What is a 1099a and a 1099c? 1099c and 1099a tax forms are beginning to show up in the mail if you have debt problems or foreclosure. This past week I had three clients call to ask what to do with them. Here’s the answer.
A 1099 is an information form sent to the IRS. All it does is tell the IRS about a transaction which might have income tax ramifications for you. The 1099a tells them that you abandoned a secured debt. Most commonly it involves a home or other real estate you left. The 1099a tells the IRS that you walked out on a debt that the creditor is writing off.
Similarly a 1099c tells the IRS that a creditor canceled a debt. This can be a credit card bill they can’t collect, a car loan repo deficiency, or a mortgage foreclosure deficiency your bank has decided not to go after. The creditor wants to write off the canceled debt.
Notice the common thread? It all has to do with the creditor writing off a bad debt. Basic tax policy says that when an entity deducts or writes off something another has to include it as income. Forgiveness of debt has always been an income event in the tax code. What this all boils down to is that for the creditor to get a tax deduction for your bad debt, you have to pay income tax on tens of thousands of dollars of income of which you haven’t seen a dime and never will.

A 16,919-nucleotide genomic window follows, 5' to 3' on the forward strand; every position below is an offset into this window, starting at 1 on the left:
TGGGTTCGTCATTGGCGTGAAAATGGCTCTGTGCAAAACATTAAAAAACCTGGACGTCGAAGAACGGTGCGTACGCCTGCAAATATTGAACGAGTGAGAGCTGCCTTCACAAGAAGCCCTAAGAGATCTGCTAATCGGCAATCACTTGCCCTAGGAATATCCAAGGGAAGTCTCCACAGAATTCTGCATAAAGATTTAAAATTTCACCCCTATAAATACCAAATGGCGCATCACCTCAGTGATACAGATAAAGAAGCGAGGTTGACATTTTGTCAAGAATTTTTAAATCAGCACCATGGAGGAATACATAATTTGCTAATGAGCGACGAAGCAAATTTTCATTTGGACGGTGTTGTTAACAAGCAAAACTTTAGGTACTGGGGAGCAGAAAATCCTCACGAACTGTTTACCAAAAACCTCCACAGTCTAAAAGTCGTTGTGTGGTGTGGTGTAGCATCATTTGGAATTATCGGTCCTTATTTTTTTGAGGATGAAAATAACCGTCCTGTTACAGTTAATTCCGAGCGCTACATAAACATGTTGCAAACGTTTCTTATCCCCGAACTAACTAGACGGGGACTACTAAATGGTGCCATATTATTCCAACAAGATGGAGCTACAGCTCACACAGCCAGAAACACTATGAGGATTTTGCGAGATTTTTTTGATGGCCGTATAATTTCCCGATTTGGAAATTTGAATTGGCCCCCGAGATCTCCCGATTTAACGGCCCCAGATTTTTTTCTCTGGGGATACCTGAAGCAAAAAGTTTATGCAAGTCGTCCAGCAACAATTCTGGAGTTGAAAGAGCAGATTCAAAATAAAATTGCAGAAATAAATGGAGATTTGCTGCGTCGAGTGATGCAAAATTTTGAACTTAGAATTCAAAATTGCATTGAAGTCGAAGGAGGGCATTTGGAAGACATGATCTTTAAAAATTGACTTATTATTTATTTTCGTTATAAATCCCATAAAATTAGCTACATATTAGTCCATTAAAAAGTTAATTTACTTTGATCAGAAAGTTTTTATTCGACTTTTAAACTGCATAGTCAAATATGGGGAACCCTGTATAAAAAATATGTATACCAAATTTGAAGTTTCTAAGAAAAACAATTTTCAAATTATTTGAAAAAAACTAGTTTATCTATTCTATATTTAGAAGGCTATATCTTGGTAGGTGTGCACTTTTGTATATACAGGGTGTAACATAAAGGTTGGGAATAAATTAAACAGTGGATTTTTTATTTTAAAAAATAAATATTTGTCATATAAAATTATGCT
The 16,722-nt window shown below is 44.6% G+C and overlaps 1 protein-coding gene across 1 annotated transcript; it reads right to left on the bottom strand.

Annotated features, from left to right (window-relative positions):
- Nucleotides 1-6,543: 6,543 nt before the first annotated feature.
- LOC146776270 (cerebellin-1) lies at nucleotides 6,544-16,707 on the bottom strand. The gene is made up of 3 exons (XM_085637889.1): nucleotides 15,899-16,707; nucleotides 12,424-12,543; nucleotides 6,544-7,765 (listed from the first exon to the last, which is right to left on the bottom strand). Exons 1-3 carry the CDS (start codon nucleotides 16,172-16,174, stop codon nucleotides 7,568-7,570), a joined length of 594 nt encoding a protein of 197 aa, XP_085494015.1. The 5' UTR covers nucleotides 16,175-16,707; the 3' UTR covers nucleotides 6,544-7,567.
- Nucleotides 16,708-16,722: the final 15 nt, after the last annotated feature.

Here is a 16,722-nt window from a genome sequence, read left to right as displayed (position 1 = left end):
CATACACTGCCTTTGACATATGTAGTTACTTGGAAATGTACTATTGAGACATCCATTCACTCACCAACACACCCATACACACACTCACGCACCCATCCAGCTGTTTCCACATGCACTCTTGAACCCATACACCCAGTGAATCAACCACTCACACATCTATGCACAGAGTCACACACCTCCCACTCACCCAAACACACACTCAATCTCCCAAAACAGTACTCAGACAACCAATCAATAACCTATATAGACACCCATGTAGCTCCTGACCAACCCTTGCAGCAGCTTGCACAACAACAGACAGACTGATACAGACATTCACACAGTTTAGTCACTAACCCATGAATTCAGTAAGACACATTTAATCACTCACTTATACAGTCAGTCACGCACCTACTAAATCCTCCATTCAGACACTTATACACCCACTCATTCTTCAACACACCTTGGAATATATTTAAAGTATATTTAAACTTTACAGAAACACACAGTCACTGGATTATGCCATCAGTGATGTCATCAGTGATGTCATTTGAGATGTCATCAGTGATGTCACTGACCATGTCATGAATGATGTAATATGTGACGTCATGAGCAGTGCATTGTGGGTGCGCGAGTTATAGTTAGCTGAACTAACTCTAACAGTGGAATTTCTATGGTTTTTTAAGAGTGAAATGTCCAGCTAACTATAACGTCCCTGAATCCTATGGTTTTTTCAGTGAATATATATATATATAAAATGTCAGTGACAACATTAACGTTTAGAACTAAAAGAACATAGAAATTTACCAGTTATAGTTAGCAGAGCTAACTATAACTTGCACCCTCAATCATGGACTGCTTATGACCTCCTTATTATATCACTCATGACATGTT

What exactly does the 1099c or the 1099c do to you? In a nutshell it raises your tax bracket. That means you pay more tax not just on the forgiven or abandoned debt, but you pay a higher percentage on the money you actually did receive. it is a penalty on all your income so a corporation can get a write off.
There is one way that as a consumer you can combat the 1099a or the 1099c. That is with Form 982. This is a form you file with your tax return that sets forth reasons that these informational documents do not raise your income and tax bracket.
Form 982 sets out three reasons that your income should not be increased by canceled or abandoned debt:
- The debt is discharged in a Title 11 proceeding which addresses the obligation. Bankruptcy is a title 11 proceeding. If you file bankruptcy on the creditor the 1099a or 1099c will not apply to you.
- You are insolvent. This is a tough one that will require you to go through a long form personal financial analysis. You must show that the value of your assets is less the amount you owe. For this calculation exempt retirement assets are included on the asset side. Add in your pension and you are suddenly solvent.
- Congress has extended exclusion from income through 2013 if the sum on the informational return is due to abandoned or canceled debt from qualified mortgage on your principal residence.
If you have no personal liability for the debt you will need to have the issuer of the 1099 correct it with the IRS.
The bottom line is that if you receive a 1099a, or a 1099c you need to file Form 982 with your tax return to tell the IRS the sum should be excluded from your income.